Both Republicans and Democrats are blasting GOP presidential frontrunner Donald Trump for his statement, since retracted, that women who seek abortions should face “some form of punishment.”
But how different is Trump's original position from the real-world impact of laws and proposals supported by his two Republican presidential opponents, Texas Sen. Ted Cruz and Ohio Gov. John Kasich?
“Of course we shouldn't be talking about punishing women,” said Cruz, the second-leading GOP candidate who favored shutting down the federal government as a way to block Planned Parenthood funding.
“Of course women shouldn't be punished,” echoed Kasich, who has signed 17 anti-abortion measures into law since he became governor in 2011.
The GOP candidates are being joined in their dudgeon by anti-abortion leaders. “No one on the anti-abortion side advocates any kind of punishment for women who are being exploited by the abortion industry,” Peggy Nance, president of the Concerned Women for America, a prominent conservative group, told the Wall Street Journal.
Facing an uproar, Trump later backed off, saying the abortion provider should be the one facing punishment, not the woman.
But he didn't retract his statement on Wednesday that his support for an abortion ban may well mean that women will seek out illegal abortion providers.
He may or may not remember that reliance on back-alley providers led to women dying or suffering permanent injury in the decades before Roe v. Wade legalized abortion in 1973.
“Well, you go back to a position like they had, where people will perhaps go to illegal places, but you have to ban it,” he told MSNBC host Chris Matthews.
The difference between Trump's original stated position in favor of punishment and Cruz's and Kasich's hard-line anti-abortion stances depends on the definition of punishment, and on what the real-world implications of their anti-abortion proposals would be.
For instance, Cruz last summer signed a “personhood affirmation” circulated by Georgia Right to Life in which he committed to seek a “human life amendment” to the U.S. Constitution defining life as beginning at fertilization.
While the impact of proposed personhood measures is disputed, some experts say they would serve as the basis for prosecuting women who allegedly engage in actions that endanger fertilized eggs, embryos and fetuses, including seeking an abortion.
The principle of the Georgia measure endorsed by Cruz is that fertilized eggs, embryos, and fetuses are persons or have separate legal rights that must be protected by the state. Even without a personhood amendment, this rationale reportedly has been used in hundreds of cases across the county to deprive pregnant women of their autonomy and physical liberty.
Many doctors and women's advocates argue that such personhood proposals would lead to a dangerous intrusion of criminal law into healthcare.
In addition, Cruz has promised to seek a total ban on abortion that would offer no exception for cases of rape or incest, even though an overwhelming majority of Americans consistently say in polls that rape and incest victims should be able to access abortion.
For his part, Kasich, who prefers not to discuss abortion on the campaign trail, has signed 17 anti-abortion bills, defunded Planned Parenthood, and prohibited abortions at public hospitals and those receiving public funding. One bill he signed barred women from getting an abortion after the fetal age of viability, with no exception for cases of rape or incest—even though Kasich has said he favors an exception in those two situations. Another bill he signed established a rape crisis fund but banned rape crisis centers from getting money if they counsel rape survivors about abortion.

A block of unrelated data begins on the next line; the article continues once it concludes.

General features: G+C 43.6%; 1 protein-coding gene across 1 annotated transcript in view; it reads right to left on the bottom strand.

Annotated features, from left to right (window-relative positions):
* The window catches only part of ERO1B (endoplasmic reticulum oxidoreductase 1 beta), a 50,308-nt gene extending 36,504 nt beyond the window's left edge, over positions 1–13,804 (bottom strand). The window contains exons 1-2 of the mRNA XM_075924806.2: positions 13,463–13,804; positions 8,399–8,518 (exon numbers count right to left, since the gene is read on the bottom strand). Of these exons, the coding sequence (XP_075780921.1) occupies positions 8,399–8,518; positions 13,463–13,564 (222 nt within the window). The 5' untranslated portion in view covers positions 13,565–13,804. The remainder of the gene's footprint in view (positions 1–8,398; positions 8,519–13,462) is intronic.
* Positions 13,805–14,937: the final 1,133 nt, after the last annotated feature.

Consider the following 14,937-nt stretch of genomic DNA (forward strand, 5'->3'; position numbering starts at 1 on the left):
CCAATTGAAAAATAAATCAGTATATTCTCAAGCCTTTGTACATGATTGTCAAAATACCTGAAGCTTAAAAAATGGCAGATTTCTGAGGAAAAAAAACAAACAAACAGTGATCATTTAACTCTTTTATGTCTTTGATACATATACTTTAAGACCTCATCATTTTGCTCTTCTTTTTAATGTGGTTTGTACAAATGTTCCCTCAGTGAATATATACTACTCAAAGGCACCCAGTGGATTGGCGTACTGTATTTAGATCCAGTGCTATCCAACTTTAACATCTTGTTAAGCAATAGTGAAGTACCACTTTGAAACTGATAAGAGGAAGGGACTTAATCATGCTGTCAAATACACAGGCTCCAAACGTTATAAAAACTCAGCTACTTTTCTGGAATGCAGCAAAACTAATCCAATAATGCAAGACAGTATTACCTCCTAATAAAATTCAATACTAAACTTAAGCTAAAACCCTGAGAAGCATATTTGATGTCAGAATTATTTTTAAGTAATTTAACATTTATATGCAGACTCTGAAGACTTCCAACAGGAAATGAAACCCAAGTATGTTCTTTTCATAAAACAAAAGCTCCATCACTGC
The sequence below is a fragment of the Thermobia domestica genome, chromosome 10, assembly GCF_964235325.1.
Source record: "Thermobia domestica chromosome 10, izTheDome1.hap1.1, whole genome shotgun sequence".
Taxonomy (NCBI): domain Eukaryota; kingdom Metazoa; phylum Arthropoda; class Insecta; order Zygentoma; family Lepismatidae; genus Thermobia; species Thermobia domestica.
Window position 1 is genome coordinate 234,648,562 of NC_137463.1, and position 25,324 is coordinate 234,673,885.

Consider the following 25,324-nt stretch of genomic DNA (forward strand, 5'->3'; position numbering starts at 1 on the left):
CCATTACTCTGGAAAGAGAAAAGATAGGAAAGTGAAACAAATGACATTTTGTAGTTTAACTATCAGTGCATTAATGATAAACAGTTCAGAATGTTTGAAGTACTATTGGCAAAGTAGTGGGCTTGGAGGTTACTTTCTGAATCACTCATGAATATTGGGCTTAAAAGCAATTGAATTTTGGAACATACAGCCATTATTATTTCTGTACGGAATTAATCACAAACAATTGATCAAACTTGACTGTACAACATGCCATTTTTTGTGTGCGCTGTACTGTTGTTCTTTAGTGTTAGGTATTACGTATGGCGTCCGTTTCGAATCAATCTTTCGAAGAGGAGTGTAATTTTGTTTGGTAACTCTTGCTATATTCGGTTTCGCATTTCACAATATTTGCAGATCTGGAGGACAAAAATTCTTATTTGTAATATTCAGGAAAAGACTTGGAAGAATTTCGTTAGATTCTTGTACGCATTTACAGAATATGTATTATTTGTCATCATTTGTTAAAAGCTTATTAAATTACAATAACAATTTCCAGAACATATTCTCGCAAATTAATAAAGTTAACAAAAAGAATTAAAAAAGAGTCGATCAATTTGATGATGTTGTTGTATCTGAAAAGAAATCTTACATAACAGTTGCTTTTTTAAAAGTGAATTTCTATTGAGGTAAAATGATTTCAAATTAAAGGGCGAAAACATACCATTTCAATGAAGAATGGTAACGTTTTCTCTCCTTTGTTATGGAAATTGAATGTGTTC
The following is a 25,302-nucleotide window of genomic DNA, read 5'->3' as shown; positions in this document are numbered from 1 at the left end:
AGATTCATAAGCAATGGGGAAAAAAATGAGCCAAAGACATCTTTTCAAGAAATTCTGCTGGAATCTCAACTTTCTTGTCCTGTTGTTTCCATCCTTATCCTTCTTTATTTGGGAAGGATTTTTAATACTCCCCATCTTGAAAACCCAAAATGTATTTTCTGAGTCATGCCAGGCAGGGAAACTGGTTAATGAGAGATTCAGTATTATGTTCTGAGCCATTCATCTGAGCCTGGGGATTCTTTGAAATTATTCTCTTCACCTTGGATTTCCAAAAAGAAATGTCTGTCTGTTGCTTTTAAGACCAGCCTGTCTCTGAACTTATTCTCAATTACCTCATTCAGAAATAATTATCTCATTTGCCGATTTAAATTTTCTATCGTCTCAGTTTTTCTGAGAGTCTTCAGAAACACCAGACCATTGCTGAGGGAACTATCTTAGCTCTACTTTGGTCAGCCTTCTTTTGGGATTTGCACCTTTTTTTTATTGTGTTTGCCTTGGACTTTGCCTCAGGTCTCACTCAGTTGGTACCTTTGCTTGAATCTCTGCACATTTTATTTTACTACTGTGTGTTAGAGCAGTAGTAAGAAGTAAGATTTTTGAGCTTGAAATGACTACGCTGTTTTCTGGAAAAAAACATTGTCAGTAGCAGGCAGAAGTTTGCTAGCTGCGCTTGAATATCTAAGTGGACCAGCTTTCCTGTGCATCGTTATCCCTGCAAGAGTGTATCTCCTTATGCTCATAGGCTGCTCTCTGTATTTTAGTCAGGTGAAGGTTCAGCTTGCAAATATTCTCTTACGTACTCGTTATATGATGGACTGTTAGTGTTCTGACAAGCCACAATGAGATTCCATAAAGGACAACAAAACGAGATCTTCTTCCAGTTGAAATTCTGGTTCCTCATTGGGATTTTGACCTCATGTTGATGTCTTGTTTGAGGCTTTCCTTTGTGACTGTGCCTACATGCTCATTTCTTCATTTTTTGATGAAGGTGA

Since he became governor, half the Ohio clinics that offered abortions have stopped performing surgical abortions or have shut down, with some citing the law Kasich signed requiring that abortion providers have a transfer agreement with a hospital for emergency cases.
Last September, Kasich said he would sign a bill that would prohibit women from obtaining an abortion if the reason given was that the child would have Down syndrome. Unlike in Indiana, the Ohio bill didn't pass.
Medical experts warn that this type of legislation would endanger women's health by discouraging open communication between women and their doctors, and get in the way of follow-up care if women chose to go out of state to get the abortion.
Anti-abortion conservatives argue there's a big difference between Trump's statement Wednesday about punishing women for seeking an abortion and the tough measures supported by Cruz and Kasich. Trump's comments were “a political gift to Democrats and the left, who would like nothing better than to stereotype abortion opponents as misogynists who want to put women in jail,” the Wall Street Journal wrote in an editorial. “His abortion blunder is doubly troubling because it will reinforce his growing unpopularity among women voters in both parties.”
What the Journal editorialists didn't say is that the personhood amendment backed by Cruz could lead to criminal sanctions against women who endanger a fetus. The Ohio law signed by Kasich, which bans abortion with no exceptions for rape or incest, may force some women to live with a constant reminder of their traumatic experience. And laws they both support have made accessing abortion providers more difficult, stressful and uncertain.
Women voters who examine the abortion positions of the three Republican contenders may have a hard time seeing much difference.